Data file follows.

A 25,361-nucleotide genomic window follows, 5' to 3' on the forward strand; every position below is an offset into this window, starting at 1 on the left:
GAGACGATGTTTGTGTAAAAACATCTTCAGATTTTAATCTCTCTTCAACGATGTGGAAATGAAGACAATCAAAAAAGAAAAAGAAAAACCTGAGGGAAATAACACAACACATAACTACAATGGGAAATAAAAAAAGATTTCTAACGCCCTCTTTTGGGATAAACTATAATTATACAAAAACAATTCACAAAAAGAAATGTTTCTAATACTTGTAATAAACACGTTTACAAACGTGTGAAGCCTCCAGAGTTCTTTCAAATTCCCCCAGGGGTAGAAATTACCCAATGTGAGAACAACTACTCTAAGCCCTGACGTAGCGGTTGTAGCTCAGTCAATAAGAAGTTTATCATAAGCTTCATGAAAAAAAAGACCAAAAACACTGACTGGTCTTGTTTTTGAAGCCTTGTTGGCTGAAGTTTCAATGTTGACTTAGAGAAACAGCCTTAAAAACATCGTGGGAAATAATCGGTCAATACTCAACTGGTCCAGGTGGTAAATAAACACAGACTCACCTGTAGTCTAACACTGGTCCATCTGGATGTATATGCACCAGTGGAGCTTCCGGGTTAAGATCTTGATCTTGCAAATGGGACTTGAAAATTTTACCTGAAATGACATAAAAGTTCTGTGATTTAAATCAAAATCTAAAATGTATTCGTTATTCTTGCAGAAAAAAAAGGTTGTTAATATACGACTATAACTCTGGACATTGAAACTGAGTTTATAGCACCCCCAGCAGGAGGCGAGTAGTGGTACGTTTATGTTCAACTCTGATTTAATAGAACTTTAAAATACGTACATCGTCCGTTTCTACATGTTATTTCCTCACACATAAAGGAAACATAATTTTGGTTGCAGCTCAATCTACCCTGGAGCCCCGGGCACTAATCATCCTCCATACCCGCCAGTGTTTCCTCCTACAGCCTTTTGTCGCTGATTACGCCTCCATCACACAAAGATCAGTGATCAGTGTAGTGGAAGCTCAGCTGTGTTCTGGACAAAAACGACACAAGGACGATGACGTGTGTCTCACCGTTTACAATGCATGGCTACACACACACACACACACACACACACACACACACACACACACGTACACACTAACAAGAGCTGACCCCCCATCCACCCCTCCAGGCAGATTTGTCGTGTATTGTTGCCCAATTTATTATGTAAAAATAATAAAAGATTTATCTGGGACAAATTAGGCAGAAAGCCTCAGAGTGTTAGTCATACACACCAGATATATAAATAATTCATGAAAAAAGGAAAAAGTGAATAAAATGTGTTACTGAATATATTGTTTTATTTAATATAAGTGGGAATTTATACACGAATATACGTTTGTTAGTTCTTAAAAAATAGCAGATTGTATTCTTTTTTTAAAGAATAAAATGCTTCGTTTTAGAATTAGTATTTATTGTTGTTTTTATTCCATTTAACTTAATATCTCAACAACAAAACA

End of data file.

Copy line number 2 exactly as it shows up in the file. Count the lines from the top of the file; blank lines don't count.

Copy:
GAGACGATGTTTGTGTAAAAACATCTTCAGATTTTAATCTCTCTTCAACGATGTGGAAATGAAGACAATCAAAAAAGAAAAAGAAAAACCTGAGGGAAATAACACAACACATAACTACAATGGGAAATAAAAAAAGATTTCTAACGCCCTCTTTTGGGATAAACTATAATTATACAAAAACAATTCACAAAAAGAAATGTTTCTAATACTTGTAATAAACACGTTTACAAACGTGTGAAGCCTCCAGAGTTCTTTCAAATTCCCCCAGGGGTAGAAATTACCCAATGTGAGAACAACTACTCTAAGCCCTGACGTAGCGGTTGTAGCTCAGTCAATAAGAAGTTTATCATAAGCTTCATGAAAAAAAAGACCAAAAACACTGACTGGTCTTGTTTTTGAAGCCTTGTTGGCTGAAGTTTCAATGTTGACTTAGAGAAACAGCCTTAAAAACATCGTGGGAAATAATCGGTCAATACTCAACTGGTCCAGGTGGTAAATAAACACAGACTCACCTGTAGTCTAACACTGGTCCATCTGGATGTATATGCACCAGTGGAGCTTCCGGGTTAAGATCTTGATCTTGCAAATGGGACTTGAAAATTTTACCTGAAATGACATAAAAGTTCTGTGATTTAAATCAAAATCTAAAATGTATTCGTTATTCTTGCAGAAAAAAAAGGTTGTTAATATACGACTATAACTCTGGACATTGAAACTGAGTTTATAGCACCCCCAGCAGGAGGCGAGTAGTGGTACGTTTATGTTCAACTCTGATTTAATAGAACTTTAAAATACGTACATCGTCCGTTTCTACATGTTATTTCCTCACACATAAAGGAAACATAATTTTGGTTGCAGCTCAATCTACCCTGGAGCCCCGGGCACTAATCATCCTCCATACCCGCCAGTGTTTCCTCCTACAGCCTTTTGTCGCTGATTACGCCTCCATCACACAAAGATCAGTGATCAGTGTAGTGGAAGCTCAGCTGTGTTCTGGACAAAAACGACACAAGGACGATGACGTGTGTCTCACCGTTTACAATGCATGGCTACACACACACACACACACACACACACACACACACACACACACGTACACACTAACAAGAGCTGACCCCCCATCCACCCCTCCAGGCAGATTTGTCGTGTATTGTTGCCCAATTTATTATGTAAAAATAATAAAAGATTTATCTGGGACAAATTAGGCAGAAAGCCTCAGAGTGTTAGTCATACACACCAGATATATAAATAATTCATGAAAAAAGGAAAAAGTGAATAAAATGTGTTACTGAATATATTGTTTTATTTAATATAAGTGGGAATTTATACACGAATATACGTTTGTTAGTTCTTAAAAAATAGCAGATTGTATTCTTTTTTTAAAGAATAAAATGCTTCGTTTTAGAATTAGTATTTATTGTTGTTTTTATTCCATTTAACTTAATATCTCAACAACAAAACA